Mentoring in physiotherapy
By Dan Allard
When it comes to career development, one of the most effective things you can do is be involved in a mentoring scheme. This may be an official mentorship programme, or it could be a more informal relationship that you have developed with a fellow physiotherapist. Mentoring should nurture and guide you, and help to establish your personal growth. It can also help with self-awareness and self-reflection which is important for your CPD portfolio.
Those working in more senior physiotherapy jobs or practice educator roles spend considerable time training and supporting junior colleagues, particularly those new to the profession. Therefore, the principles and expectations of mentoring may seem familiar. But it’s important to choose your mentor carefully.
What should you look for in a mentor?
A mentor is someone that you can respect and learn from. Mentoring should be a long-term relationship. It’s about working with someone who you trust, who can act as a sounding board to give you objective advice throughout your career. They can give you insights into a different way of thinking and provide constructive feedback when you need it.
A mentor can also ensure that you remain accountable for your goals. Perhaps you’re interested in developing new clinical specialisms such as injection therapy or independent prescribing. A mentor will not only inspire and encourage you to achieve these specialisms but will hold you accountable if you don’t.
An article published in the Chartered Society of Physiotherapy’s Frontline magazine suggests that you should “remember that you’re not looking to become a clone. While having a mentor you admire is a must, seeking out those who are different to you in their approach and world view is beneficial.” The publication suggests that when choosing a mentor, you should find someone who can offer a different perspective. This may be someone who is working in a role where you want to be, especially if you do not see yourself represented by your profession. You may even find that your mentor works outside of the physiotherapy sector. Having someone who can be objective is important, so it’s worthwhile building links with those working in similar roles elsewhere.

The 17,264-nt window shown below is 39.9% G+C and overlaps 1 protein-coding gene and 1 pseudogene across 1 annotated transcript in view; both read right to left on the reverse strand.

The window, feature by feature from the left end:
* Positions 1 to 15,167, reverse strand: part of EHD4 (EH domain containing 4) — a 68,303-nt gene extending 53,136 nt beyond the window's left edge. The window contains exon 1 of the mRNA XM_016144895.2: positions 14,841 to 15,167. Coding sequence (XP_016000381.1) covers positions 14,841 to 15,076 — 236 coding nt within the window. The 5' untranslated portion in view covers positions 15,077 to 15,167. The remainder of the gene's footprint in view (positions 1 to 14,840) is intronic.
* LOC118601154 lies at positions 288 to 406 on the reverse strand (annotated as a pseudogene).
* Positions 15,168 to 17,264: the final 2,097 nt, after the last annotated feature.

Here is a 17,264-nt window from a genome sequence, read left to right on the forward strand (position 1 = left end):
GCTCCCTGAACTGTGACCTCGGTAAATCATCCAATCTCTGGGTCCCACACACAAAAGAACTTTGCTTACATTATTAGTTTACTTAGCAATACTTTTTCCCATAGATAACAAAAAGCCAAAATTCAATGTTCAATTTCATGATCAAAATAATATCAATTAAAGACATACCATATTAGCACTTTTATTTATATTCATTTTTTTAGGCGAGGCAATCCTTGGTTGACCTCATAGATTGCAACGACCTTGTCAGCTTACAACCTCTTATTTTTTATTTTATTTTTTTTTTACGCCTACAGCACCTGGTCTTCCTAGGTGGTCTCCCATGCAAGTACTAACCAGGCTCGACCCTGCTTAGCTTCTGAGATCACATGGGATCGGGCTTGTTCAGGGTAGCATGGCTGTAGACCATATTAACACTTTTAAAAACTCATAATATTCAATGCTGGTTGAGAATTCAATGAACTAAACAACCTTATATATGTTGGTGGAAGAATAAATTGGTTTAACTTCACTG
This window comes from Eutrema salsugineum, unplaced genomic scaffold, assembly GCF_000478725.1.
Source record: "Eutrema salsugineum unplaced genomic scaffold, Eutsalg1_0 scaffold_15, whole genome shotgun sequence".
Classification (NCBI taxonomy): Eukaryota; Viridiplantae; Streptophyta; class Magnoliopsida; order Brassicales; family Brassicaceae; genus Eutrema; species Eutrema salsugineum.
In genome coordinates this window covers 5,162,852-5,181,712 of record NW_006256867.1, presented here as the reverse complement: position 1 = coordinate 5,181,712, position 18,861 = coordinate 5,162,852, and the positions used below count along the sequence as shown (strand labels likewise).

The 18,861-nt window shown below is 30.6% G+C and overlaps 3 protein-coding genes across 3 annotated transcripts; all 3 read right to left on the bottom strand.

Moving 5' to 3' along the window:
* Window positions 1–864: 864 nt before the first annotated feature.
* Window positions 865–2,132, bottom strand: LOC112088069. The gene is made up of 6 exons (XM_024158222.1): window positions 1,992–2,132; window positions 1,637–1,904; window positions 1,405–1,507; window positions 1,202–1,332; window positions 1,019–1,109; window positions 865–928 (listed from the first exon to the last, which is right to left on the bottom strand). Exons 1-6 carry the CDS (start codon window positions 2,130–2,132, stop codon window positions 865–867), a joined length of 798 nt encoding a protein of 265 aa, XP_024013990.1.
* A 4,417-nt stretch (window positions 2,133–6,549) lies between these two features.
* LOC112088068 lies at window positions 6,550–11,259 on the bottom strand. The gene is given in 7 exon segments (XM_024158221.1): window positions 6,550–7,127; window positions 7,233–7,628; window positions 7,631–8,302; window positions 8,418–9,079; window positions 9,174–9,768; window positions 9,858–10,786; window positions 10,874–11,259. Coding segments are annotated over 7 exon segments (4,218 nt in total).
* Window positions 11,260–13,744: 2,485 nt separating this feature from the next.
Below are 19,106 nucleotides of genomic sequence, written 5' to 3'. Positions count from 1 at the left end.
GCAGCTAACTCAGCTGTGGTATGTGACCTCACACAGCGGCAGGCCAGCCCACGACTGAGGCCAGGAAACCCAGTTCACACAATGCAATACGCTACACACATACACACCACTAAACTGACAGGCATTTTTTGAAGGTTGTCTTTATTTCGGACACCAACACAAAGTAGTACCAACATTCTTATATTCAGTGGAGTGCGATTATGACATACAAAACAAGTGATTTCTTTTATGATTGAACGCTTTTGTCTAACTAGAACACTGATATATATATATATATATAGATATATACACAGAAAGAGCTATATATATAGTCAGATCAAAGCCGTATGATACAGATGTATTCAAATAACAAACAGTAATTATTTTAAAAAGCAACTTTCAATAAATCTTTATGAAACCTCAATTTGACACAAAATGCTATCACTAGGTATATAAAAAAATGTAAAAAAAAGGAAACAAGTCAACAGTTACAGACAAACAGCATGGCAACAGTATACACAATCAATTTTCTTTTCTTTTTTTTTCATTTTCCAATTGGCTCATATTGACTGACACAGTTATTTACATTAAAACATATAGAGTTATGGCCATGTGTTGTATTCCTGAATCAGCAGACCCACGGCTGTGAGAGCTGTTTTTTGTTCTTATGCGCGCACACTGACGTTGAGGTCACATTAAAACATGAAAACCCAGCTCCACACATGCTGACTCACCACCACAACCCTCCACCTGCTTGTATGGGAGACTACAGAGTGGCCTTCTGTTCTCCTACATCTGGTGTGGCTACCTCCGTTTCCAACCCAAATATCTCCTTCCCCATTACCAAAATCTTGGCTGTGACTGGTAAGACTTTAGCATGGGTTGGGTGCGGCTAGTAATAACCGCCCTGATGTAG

How to find a physiotherapy mentorship scheme
If you feel that you would benefit from mentoring then you should speak to your line manager or HR department. Your NHS Trust may have internal mentoring programmes available that can match you with a suitable colleague.
Alternatively, the Chartered Society of Physiotherapy has a comprehensive mentoring scheme. The Signing up for the scheme is simple and you can choose to sign up as a mentor, a mentee, or both.
Another option to consider is the NHS Leadership Academy. This is specifically designed to support your development if you are seeking to improve your leadership skills. There are a wide range of programmes available (locally and nationally) as well as two dedicated mentoring programmes; ethical mentoring and return to work mentoring.